The motto on the titlepage reveals the inspiration of the middle passage. The motto is drawn from Juvenal’s eighth satire, which is an address to a young man who makes much of his distinguished ancestry, reminding him that it is by his own actions alone that he can achieve distinction. Whitehead’s string of young lords who fall short of their forebears is not a strict imitation of Juvenal, but it applies his message to contemporary cases. The addition of this passage brought the poem to 292 lines, a respectable length for a poem published in folio.

If we read the passage on Pope in its original context (i.e. line 186 follows line 92), it makes better sense; it stands as a further defence of Philemon’s role as a speaker of “honest Truths” (81). Some advise him to leave such satire to Pope, but why should satire be exclusive to “the mighty Sovereign of the Quill” (193), as Philemon somewhat sarcastically calls him. “Shall Pope, alone, the plenteous Harvest have, / And I not glean one stragling Fool, or Knave?” (194–95). Lesser than Pope he may be, but even he may afflict the mighty. Not that he will name Walpole, for ministers are dangerous, and lawyer Paxton might bring a prosecution. There follows the crucial quatrain:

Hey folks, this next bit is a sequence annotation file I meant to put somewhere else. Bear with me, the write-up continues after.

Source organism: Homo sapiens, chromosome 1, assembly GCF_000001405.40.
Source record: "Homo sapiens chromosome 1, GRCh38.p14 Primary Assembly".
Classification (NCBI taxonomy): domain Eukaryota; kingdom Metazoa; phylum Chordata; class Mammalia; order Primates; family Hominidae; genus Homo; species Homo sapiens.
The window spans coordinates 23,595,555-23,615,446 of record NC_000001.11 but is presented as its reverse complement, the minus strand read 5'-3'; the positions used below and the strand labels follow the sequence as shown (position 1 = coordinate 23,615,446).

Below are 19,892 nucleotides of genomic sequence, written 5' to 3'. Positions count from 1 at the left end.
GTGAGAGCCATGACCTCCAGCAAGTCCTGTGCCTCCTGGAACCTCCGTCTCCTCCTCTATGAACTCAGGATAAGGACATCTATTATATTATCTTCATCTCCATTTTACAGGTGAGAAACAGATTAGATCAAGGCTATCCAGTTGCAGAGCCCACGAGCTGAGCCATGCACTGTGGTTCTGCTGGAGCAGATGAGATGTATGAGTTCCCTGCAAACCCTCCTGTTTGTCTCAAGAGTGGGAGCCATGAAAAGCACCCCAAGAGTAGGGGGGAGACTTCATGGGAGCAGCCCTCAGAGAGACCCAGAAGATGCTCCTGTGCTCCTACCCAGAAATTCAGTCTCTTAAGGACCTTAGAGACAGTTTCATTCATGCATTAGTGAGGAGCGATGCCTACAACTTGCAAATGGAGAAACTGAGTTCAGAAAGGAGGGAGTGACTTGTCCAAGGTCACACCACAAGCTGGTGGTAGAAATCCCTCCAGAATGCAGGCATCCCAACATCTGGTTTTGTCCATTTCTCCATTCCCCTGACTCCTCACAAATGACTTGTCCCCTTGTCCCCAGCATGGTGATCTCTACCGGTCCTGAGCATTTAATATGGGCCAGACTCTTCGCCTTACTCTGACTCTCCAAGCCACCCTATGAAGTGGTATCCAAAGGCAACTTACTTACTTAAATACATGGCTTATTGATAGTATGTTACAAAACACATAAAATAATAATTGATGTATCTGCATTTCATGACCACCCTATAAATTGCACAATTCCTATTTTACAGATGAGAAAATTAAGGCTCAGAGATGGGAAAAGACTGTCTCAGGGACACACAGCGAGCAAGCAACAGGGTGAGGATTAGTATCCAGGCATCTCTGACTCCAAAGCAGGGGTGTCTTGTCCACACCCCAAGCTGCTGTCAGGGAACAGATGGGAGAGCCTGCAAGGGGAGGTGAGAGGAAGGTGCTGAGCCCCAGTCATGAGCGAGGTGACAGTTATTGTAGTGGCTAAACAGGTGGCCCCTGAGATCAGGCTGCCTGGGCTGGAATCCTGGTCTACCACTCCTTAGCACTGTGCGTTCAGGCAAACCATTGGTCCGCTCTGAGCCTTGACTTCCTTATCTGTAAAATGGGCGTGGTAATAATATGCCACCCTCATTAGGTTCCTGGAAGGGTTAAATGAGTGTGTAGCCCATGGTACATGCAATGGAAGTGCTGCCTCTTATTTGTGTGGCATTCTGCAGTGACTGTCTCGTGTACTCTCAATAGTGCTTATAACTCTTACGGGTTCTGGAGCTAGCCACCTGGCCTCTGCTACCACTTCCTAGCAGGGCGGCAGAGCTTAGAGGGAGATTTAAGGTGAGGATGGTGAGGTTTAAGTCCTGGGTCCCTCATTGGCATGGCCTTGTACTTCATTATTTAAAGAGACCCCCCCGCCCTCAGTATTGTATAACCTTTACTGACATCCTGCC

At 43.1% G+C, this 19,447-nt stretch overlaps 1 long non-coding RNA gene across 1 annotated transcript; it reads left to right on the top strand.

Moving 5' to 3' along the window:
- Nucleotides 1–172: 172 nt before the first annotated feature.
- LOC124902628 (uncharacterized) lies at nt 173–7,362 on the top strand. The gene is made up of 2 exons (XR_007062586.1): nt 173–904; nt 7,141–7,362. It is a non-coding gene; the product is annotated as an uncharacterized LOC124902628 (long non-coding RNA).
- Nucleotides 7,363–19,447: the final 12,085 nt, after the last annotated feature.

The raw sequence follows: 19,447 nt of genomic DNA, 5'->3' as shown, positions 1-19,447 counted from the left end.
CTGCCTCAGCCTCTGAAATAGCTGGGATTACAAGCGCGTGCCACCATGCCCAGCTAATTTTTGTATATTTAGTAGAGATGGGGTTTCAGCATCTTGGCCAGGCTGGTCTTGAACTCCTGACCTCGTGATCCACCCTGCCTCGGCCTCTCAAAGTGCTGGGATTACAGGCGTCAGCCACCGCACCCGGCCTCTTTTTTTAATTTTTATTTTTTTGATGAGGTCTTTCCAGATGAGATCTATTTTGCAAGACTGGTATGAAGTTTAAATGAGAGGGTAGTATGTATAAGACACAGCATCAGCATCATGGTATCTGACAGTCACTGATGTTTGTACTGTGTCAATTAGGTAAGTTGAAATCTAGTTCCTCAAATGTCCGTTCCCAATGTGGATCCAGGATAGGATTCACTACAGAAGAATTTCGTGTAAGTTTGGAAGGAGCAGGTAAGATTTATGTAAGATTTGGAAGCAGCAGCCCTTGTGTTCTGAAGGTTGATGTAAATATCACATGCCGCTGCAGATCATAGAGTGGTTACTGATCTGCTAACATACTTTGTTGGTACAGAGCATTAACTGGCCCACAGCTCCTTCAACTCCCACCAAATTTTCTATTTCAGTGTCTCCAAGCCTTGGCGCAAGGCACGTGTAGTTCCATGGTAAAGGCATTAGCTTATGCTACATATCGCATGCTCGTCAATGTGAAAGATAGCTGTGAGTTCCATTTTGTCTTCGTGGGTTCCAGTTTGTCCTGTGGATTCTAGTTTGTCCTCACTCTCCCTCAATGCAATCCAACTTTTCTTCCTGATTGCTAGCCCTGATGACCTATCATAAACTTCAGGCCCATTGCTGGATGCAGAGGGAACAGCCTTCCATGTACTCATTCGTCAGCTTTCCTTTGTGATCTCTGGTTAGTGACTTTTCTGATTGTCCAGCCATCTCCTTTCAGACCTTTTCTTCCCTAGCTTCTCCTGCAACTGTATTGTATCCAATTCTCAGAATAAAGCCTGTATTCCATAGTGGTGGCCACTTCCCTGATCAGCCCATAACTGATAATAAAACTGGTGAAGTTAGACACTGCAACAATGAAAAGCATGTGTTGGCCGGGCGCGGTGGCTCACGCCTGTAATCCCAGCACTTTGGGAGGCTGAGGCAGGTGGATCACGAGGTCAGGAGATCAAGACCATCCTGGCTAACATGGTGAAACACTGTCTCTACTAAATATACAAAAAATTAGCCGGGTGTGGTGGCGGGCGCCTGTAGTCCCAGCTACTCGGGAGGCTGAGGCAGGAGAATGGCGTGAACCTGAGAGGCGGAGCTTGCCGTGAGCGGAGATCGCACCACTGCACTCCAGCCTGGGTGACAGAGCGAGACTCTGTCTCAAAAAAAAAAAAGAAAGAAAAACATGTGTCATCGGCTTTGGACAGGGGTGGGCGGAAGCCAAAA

Pope writes unhurt–but know, ‘tis different quite

To beard the Lion, and to crush the Mite.

Safe may he dash the Statesman [i.e., Walpole] in each Line,

Those dread his Satire, who dare punish mine.


The tone of the whole passage on Pope lies somewhere between envious and resentful, and suggests that Philemon thinks the difference between Pope and himself is much less than that between a lion and a mite. This attitude seems out of place, since Pope had published copiously over the past five years, risking prosecution with a number of his poems, while this was Whitehead’s first publication since The State Dunces. The admiration expressed in The State Dunces is forgotten, and in its place is something close to hostility.

The challenge of line 213 was swiftly met. The Bishop of Salisbury rose in the House of Lords on February 6, claiming the poem was an abuse of privilege. His attention had doubtless been caught by the following passage, in which his name, alone of those held up for ridicule, is spelled out in full:

 In vain behold yon rev’rend Turrets rise,